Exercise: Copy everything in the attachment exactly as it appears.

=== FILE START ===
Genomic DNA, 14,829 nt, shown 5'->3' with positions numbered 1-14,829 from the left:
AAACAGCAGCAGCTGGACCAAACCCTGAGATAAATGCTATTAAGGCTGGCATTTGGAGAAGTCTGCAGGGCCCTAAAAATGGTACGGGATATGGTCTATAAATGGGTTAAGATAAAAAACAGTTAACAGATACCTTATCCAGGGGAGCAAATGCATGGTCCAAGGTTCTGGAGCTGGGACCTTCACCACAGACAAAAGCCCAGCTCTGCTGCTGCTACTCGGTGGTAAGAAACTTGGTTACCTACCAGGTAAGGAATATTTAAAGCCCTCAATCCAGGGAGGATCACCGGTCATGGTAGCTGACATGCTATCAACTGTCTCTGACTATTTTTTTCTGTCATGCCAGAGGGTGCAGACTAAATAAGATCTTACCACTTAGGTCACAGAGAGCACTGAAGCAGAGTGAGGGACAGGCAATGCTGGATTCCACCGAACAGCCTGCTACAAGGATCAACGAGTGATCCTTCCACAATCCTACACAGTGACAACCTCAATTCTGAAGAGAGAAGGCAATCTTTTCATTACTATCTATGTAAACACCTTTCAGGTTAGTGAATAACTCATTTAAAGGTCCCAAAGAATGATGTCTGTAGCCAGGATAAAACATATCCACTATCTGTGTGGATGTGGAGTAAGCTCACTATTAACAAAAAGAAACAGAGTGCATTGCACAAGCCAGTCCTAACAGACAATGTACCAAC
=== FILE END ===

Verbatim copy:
Genomic DNA, 14,829 nt, shown 5'->3' with positions numbered 1-14,829 from the left:
AAACAGCAGCAGCTGGACCAAACCCTGAGATAAATGCTATTAAGGCTGGCATTTGGAGAAGTCTGCAGGGCCCTAAAAATGGTACGGGATATGGTCTATAAATGGGTTAAGATAAAAAACAGTTAACAGATACCTTATCCAGGGGAGCAAATGCATGGTCCAAGGTTCTGGAGCTGGGACCTTCACCACAGACAAAAGCCCAGCTCTGCTGCTGCTACTCGGTGGTAAGAAACTTGGTTACCTACCAGGTAAGGAATATTTAAAGCCCTCAATCCAGGGAGGATCACCGGTCATGGTAGCTGACATGCTATCAACTGTCTCTGACTATTTTTTTCTGTCATGCCAGAGGGTGCAGACTAAATAAGATCTTACCACTTAGGTCACAGAGAGCACTGAAGCAGAGTGAGGGACAGGCAATGCTGGATTCCACCGAACAGCCTGCTACAAGGATCAACGAGTGATCCTTCCACAATCCTACACAGTGACAACCTCAATTCTGAAGAGAGAAGGCAATCTTTTCATTACTATCTATGTAAACACCTTTCAGGTTAGTGAATAACTCATTTAAAGGTCCCAAAGAATGATGTCTGTAGCCAGGATAAAACATATCCACTATCTGTGTGGATGTGGAGTAAGCTCACTATTAACAAAAAGAAACAGAGTGCATTGCACAAGCCAGTCCTAACAGACAATGTACCAAC